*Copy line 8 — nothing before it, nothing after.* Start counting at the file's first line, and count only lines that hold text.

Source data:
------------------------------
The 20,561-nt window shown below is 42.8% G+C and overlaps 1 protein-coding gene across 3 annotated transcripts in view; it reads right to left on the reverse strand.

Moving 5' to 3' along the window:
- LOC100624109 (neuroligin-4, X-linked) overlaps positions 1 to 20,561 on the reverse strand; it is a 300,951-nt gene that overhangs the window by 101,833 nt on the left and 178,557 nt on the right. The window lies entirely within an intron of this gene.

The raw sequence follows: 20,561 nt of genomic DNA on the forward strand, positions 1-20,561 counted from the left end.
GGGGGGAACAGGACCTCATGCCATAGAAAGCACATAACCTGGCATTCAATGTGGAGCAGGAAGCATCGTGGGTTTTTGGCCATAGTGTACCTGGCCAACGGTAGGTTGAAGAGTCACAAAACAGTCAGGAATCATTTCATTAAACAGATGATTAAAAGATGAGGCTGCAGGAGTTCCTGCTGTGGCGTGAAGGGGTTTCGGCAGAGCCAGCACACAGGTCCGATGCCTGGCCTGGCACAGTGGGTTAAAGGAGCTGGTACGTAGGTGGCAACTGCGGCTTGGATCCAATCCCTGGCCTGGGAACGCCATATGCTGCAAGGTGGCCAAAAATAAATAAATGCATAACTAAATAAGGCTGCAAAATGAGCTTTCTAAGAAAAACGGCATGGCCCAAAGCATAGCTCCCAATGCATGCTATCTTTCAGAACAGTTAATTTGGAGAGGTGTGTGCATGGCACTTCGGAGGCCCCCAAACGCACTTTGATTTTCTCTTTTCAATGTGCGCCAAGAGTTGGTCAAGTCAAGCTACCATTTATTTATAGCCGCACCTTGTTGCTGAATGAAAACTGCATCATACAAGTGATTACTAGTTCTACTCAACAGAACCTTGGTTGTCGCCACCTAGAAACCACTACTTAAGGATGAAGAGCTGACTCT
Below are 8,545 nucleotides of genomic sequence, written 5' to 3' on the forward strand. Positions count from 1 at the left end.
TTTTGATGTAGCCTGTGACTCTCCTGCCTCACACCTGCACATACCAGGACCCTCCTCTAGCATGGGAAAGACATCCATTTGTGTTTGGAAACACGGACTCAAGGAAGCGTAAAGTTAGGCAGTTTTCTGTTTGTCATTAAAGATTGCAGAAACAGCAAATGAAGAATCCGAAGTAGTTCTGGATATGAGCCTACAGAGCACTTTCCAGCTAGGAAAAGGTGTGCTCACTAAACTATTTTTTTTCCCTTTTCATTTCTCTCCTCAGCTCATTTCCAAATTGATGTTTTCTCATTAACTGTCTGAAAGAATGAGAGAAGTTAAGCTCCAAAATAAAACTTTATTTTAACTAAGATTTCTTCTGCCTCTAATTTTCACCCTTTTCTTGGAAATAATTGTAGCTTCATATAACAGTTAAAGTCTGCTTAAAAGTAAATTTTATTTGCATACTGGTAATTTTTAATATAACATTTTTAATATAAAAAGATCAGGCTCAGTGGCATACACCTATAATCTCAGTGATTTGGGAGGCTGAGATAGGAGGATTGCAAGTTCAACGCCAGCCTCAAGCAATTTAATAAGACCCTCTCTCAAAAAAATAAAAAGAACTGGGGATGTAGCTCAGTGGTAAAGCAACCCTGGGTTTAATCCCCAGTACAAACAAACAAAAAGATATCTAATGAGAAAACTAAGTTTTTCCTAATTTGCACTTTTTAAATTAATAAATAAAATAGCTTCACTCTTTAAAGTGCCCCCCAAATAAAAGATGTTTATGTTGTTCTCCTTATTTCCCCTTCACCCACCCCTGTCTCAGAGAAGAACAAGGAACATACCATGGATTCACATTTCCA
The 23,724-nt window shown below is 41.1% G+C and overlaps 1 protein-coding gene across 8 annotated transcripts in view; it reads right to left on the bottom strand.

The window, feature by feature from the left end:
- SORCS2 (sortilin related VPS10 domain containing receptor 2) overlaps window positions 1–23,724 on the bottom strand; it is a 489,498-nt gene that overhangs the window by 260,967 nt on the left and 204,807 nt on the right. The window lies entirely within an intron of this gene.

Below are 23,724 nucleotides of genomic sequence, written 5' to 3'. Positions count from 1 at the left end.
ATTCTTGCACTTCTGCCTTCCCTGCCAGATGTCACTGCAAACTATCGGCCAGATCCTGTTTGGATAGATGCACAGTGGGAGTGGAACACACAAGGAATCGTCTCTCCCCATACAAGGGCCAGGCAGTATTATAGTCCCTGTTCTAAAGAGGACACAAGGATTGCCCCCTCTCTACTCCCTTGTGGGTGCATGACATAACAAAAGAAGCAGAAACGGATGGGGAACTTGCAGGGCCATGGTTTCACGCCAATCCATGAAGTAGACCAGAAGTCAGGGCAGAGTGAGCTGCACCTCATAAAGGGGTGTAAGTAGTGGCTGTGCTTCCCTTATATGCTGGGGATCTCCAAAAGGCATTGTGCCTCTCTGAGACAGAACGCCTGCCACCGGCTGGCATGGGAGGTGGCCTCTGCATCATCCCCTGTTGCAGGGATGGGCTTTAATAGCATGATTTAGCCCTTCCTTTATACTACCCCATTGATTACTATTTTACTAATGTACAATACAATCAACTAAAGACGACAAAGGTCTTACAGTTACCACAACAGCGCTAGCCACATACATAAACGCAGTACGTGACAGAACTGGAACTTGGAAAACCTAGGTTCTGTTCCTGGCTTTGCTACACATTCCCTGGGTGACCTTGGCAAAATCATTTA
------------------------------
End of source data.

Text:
The 23,724-nt window shown below is 41.1% G+C and overlaps 1 protein-coding gene across 8 annotated transcripts in view; it reads right to left on the bottom strand.